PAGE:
Buckingham Palace with crowds on the Mall

Paul Edwards reports from the Archive of Market and Social Research virtual event to thank donors, friends and supporters and to mark five years of building the archive.

A quick synopsis for those who don’t know the AMSR (or may have forgotten!).  The AMSR is building a collection of materials that cover the broad world of market and social research in the post-second world war years.  It is a charity that relies on donations of papers, time and money and is free for anyone to use.  It is available online and already has 130,000 pages of material with more being constantly added.  As Denise Lievesley (AMSR President) described, it is a collection of data and contextual information on markets and culture.

As well as being of interest to market researchers and research academics it is proving increasingly valuable to modern historians.  Professor Claire Langhamer of Sussex University provided a range of examples of how the archive has relevant papers on the subjects of research for her and her postgraduate and undergraduate students.  She has used the archive to discover how people lived their lives, what they said about their lives and how they felt about their lives in her areas of interest around the home, leisure, happiness and love.  She summed up the archive rather well: “loads of really useful stuff about the past.”  I particularly like the idea of the continental quilt coming into the UK and drastically reducing the time spent making beds.  It became known as a duvet, but perhaps we should go back to ‘continental quilt’ post Brexit?

And this is what keeps the archive dynamic and relevant – modern historians will look back on the data we are archiving now to help them understand Brexit, Covid, DI&E in the lives and words of our research respondents.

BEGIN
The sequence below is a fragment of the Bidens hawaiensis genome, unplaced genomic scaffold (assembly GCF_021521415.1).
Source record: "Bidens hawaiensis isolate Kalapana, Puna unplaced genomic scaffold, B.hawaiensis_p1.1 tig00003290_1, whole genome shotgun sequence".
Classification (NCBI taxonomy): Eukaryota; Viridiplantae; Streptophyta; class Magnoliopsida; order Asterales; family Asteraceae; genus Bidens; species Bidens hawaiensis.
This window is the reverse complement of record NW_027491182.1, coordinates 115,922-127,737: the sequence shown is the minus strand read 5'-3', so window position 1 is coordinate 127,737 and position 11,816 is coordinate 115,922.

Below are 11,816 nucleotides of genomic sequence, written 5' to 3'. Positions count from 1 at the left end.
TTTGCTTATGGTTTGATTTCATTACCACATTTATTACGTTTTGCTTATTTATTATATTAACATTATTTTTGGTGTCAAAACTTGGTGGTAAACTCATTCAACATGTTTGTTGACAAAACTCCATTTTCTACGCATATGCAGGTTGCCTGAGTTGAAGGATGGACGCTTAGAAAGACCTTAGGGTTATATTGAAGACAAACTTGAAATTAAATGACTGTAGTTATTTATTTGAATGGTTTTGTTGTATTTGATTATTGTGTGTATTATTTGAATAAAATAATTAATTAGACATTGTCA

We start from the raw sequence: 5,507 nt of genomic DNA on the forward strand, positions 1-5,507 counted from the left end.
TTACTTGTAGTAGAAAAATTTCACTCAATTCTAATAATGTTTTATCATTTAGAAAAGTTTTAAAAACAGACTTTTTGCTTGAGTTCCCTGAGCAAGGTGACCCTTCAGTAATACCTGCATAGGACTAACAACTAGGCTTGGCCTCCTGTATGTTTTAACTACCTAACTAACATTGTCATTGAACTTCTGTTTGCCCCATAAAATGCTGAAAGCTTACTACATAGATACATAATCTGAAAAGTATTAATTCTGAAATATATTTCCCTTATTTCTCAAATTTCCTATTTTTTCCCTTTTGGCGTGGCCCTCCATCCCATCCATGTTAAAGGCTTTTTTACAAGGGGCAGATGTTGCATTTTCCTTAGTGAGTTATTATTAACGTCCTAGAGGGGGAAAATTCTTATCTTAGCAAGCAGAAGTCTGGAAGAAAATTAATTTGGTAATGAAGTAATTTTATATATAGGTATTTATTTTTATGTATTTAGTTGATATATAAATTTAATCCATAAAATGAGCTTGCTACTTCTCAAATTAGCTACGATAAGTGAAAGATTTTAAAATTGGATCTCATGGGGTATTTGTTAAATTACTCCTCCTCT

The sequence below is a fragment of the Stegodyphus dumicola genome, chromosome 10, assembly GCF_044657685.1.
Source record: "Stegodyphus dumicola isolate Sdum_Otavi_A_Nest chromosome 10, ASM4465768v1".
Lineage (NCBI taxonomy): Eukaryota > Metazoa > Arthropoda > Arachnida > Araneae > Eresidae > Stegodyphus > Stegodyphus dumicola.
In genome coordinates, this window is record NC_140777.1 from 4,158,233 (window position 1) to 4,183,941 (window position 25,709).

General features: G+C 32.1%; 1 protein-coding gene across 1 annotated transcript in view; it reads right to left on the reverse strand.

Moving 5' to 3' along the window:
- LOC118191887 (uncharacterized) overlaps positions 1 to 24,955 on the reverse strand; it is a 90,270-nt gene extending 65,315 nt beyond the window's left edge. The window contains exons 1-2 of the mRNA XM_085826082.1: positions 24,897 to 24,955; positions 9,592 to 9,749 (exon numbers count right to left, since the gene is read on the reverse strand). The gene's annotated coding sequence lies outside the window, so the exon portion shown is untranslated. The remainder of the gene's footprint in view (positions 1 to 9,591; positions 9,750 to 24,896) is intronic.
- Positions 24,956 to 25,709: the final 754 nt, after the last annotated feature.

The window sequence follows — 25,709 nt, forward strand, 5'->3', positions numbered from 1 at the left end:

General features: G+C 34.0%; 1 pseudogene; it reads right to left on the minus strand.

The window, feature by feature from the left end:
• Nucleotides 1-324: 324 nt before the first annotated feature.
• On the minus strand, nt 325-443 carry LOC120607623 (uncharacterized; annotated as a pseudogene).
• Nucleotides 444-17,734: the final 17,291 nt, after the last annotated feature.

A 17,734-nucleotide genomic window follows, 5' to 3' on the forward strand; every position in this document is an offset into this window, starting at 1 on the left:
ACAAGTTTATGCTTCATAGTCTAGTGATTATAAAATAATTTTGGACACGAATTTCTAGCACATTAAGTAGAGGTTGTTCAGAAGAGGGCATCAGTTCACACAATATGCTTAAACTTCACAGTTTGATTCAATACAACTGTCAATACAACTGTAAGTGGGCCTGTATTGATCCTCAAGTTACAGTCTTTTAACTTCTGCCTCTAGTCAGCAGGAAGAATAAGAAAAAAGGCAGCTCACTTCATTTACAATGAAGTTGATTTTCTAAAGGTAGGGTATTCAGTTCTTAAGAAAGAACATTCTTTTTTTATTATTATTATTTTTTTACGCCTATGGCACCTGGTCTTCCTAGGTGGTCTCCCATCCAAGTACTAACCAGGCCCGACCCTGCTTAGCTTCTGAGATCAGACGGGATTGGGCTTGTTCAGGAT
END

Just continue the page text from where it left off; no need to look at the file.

Sue Robson introduced AMSR’s new e-book ‘Post War Developments in Market Research’. This will be available free from the AMSR website on 17 March to coincide with the MRS’ 75th anniversary.

Ben Page of Ipsos/MORI provided a lively cameo reminding us of Mark Twain’s maxim that ‘history may not repeat itself but it rhymes’.  He laid out a clear warning for commentators who think that two data points make a trend with some highly relevant examples:

‘During Covid women’s anxiety levels have been higher than men’s’ – women’s anxiety levels have been historically higher.

‘Look at the current trend for nostalgia’ – that tracks back to the 1990s.

‘Look how trust in politicians has collapsed’ – lack of trust goes back at least to the 1980s (in fact in the USA you have to go right back to the time of President Eisenhower to see high levels of trust).

‘The election polls always get it wrong’ – long term error on political polling has been ±2% since the 1940s.

So be warned!  Ben’s message was if you want to interpret the present you have to understand the past.  And the AMSR is, of course, the ideal resource for the past.

Professor Patrick Barwise (AMSR Chairman) summed up the trajectory of the Archive by reminding us that we began by trying to stop the destruction of historic material and we are now maximising the value of the collection by demonstrating its usefulness.  If you are interested in the commercial and cultural trends in post war Britain, then the AMSR is the first place to look.

Contributed by Paul Edwards
Date posted: 22nd March 2021


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